Our crimson dwarf crape has survived! They are trimmed every year but should have glorious deep red blossoms in a couple of months. Thank you Mother Nature for the beautiful mood boosting gift.
On a final humorous note, I had a mad half hour after our gardener trimmed all the dead branches, trees and put down new cypress mulch. He also put down some bull rock, as you can see below, to edge the lawn. The architect of our house wanted a wavy driveway which is difficult to traverse. Teddy often gouged the lawn with the big tires on the Dodge Challenger so we added some bull rock. In this part of the world the pebbles are mostly the same sandy color but these ones were almost white. I panicked as landscaping has to follow a set of rules. Initially I thought of calling the gardener and asking him to replace them at my expense. Then I had a crazy idea to replace them with older bull rock in the backyard. After pacing and panicking, I decided that I would hose down the muddy footprints. As I did that the stones miraculously turned a sandy color… I felt like such a fool because they were just covered in rock dust! Can you imagine if I had called Adelfo? He has called me Karen for 16 years and finally I would have turned into one!
“How are you?” is such an innocuous question that we hear all over the world. Right now, I bet we all tell a white lie. I went to the supermarket today, met the checkout staff who I have known for more than a decade. “How are you?” she asked, smiling behind a mask. “I am good, thank you, how are you?” “Good, good…” she responded. It certainly wasn’t entirely true on my part and knowing how awful her job has been recently, I doubt that my favorite lady at the shop was good either. 2021 hasn’t worked out so great for Texans, or anyone, so far. Our bushes and trees are a visible sign of the death after our big freeze. They droop sadly, just hanging onto life or perhaps not.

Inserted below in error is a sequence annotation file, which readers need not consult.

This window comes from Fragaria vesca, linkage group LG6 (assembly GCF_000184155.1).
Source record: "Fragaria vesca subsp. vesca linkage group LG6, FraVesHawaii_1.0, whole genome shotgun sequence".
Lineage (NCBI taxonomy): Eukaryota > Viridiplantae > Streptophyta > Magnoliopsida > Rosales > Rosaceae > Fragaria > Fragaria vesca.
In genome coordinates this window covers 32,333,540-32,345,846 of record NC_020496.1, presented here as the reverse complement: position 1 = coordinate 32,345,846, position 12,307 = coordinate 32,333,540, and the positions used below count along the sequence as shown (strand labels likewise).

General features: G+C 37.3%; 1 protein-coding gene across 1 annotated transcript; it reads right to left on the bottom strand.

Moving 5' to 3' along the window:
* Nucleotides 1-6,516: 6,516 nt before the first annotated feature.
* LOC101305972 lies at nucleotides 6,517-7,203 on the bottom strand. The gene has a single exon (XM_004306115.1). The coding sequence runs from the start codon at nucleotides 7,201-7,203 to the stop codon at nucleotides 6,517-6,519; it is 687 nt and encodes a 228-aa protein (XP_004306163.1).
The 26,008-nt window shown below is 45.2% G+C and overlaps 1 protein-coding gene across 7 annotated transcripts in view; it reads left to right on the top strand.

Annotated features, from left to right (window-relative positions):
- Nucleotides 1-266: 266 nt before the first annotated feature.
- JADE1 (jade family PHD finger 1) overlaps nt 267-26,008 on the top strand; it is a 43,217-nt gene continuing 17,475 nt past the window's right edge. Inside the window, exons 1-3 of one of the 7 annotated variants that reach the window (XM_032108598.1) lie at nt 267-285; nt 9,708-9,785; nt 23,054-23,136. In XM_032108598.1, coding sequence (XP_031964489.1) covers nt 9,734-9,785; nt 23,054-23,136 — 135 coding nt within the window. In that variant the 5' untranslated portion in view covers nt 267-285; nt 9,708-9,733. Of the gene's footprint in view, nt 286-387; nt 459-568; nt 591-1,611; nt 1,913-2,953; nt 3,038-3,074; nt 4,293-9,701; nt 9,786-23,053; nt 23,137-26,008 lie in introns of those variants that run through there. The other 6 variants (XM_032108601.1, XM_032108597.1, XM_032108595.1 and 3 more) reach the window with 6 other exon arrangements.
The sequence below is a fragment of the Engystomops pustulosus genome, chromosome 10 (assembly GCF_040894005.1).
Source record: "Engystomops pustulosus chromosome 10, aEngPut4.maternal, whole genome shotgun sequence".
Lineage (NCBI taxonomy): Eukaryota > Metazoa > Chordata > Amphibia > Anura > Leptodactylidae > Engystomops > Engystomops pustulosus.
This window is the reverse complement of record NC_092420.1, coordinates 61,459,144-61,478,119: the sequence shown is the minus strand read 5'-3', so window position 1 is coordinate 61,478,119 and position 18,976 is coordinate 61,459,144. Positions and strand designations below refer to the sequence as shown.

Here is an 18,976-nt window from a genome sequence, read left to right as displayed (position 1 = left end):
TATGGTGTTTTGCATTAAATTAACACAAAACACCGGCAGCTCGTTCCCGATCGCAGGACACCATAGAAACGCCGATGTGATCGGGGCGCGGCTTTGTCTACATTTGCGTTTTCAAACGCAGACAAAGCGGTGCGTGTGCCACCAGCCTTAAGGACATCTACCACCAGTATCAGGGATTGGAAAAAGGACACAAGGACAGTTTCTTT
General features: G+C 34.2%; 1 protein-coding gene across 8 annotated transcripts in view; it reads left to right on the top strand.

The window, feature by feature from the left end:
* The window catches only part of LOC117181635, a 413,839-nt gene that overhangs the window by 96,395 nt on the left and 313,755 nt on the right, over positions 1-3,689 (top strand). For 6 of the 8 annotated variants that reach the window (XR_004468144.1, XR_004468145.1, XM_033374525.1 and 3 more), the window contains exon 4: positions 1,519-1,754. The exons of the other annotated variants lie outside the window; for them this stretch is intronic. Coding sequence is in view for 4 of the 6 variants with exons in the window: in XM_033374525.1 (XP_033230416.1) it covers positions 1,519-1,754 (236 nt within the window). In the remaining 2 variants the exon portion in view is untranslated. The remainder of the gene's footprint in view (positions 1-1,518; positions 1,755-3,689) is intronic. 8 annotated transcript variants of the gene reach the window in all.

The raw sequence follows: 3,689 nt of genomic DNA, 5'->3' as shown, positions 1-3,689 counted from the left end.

Just like everyone else my mental health has taken a beating. There was a little red letter day last week when we were contacted by the Houston Health Department to schedule our appointments for Covid-19 vaccines. The only problem was that it was one of the mega vaccination sites in downtown Houston which is about 40 miles south of us. Teddy and I decided to book a hotel the night before so we wouldn’t panic about getting there. In Houston it is not the time or distance that is a problem but sheer volume of traffic. You can’t tell if a journey is going to take one or two hours, especially with any breakdowns or accidents on a packed interstate.
The furthest I have driven in the past year is to our own town center, about 20 minutes away. I last did that journey about 6 months ago and since then my journeys have been no more than 10 minutes. Driving was a skill that I came to me late in life because of anxiety. Medication finally allowed me to tamp down the fear to pass my test when I was 45, here in Texas. We decided that Teddy would drive my car down to the hotel and I was so afraid that I lay horizontally in the passenger side so I couldn’t see the traffic. Horse blinkers would have been more comfortable.